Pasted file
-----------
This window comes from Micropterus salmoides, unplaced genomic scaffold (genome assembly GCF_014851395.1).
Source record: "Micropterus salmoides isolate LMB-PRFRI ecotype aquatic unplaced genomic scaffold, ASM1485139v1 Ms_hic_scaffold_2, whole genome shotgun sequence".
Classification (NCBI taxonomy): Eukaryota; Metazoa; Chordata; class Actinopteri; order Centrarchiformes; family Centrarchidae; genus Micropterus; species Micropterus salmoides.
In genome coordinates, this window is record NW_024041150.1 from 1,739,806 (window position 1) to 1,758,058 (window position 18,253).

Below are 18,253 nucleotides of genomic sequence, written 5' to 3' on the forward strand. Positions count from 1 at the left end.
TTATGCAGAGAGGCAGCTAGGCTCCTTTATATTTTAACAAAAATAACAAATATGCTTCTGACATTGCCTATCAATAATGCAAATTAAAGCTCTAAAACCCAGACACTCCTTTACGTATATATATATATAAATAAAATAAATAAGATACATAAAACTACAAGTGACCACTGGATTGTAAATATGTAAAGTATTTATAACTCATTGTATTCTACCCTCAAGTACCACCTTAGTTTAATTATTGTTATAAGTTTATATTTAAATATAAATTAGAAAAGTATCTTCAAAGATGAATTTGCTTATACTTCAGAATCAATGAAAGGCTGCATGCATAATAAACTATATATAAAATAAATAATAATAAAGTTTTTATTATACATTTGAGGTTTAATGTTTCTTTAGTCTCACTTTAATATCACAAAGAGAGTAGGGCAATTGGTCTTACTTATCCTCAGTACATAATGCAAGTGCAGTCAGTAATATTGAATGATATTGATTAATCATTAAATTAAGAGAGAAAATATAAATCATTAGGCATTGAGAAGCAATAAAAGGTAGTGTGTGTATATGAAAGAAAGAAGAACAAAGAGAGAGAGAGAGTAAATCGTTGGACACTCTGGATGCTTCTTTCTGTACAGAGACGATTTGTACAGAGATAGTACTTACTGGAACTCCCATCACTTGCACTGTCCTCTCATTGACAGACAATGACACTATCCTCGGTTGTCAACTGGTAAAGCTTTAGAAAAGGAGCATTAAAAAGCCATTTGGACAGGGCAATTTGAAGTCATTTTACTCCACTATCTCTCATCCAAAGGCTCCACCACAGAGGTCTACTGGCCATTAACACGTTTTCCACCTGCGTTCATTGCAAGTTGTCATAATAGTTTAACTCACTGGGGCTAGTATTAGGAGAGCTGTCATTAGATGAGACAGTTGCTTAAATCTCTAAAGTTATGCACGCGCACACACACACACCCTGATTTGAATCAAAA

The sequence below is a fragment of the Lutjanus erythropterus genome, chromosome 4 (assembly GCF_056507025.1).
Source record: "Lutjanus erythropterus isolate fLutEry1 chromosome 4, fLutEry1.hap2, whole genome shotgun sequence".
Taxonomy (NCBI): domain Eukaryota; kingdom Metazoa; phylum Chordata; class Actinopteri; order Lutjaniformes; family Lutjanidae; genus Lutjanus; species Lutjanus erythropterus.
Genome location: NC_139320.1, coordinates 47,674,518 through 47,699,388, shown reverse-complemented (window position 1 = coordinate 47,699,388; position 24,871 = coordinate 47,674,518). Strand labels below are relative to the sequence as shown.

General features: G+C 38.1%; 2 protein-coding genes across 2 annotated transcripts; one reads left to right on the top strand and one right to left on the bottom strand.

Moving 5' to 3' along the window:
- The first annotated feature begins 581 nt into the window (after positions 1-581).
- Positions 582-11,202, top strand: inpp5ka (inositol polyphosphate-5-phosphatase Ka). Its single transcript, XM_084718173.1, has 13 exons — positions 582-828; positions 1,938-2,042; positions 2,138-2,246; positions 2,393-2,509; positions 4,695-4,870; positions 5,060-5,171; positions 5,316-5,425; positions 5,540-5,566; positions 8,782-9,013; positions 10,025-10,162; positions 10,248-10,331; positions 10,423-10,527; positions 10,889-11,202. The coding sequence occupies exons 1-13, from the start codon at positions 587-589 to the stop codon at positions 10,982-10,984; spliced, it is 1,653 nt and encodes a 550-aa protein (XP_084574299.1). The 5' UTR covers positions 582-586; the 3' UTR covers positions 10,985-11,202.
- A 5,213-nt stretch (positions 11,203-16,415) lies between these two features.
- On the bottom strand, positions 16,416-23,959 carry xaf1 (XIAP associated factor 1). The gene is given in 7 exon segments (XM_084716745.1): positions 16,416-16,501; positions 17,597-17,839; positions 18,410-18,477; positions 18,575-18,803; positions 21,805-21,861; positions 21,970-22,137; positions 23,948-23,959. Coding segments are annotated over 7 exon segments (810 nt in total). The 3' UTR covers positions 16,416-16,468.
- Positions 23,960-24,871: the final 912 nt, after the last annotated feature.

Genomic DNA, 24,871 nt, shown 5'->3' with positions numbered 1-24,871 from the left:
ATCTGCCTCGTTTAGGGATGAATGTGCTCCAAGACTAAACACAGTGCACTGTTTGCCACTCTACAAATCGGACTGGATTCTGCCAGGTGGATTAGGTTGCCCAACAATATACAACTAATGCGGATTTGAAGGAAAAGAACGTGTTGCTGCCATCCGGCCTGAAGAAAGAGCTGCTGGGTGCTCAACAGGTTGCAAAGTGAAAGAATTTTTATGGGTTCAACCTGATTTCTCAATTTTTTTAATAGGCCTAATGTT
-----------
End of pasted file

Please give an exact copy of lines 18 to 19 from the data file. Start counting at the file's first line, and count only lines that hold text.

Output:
Genomic DNA, 24,871 nt, shown 5'->3' with positions numbered 1-24,871 from the left:
ATCTGCCTCGTTTAGGGATGAATGTGCTCCAAGACTAAACACAGTGCACTGTTTGCCACTCTACAAATCGGACTGGATTCTGCCAGGTGGATTAGGTTGCCCAACAATATACAACTAATGCGGATTTGAAGGAAAAGAACGTGTTGCTGCCATCCGGCCTGAAGAAAGAGCTGCTGGGTGCTCAACAGGTTGCAAAGTGAAAGAATTTTTATGGGTTCAACCTGATTTCTCAATTTTTTTAATAGGCCTAATGTT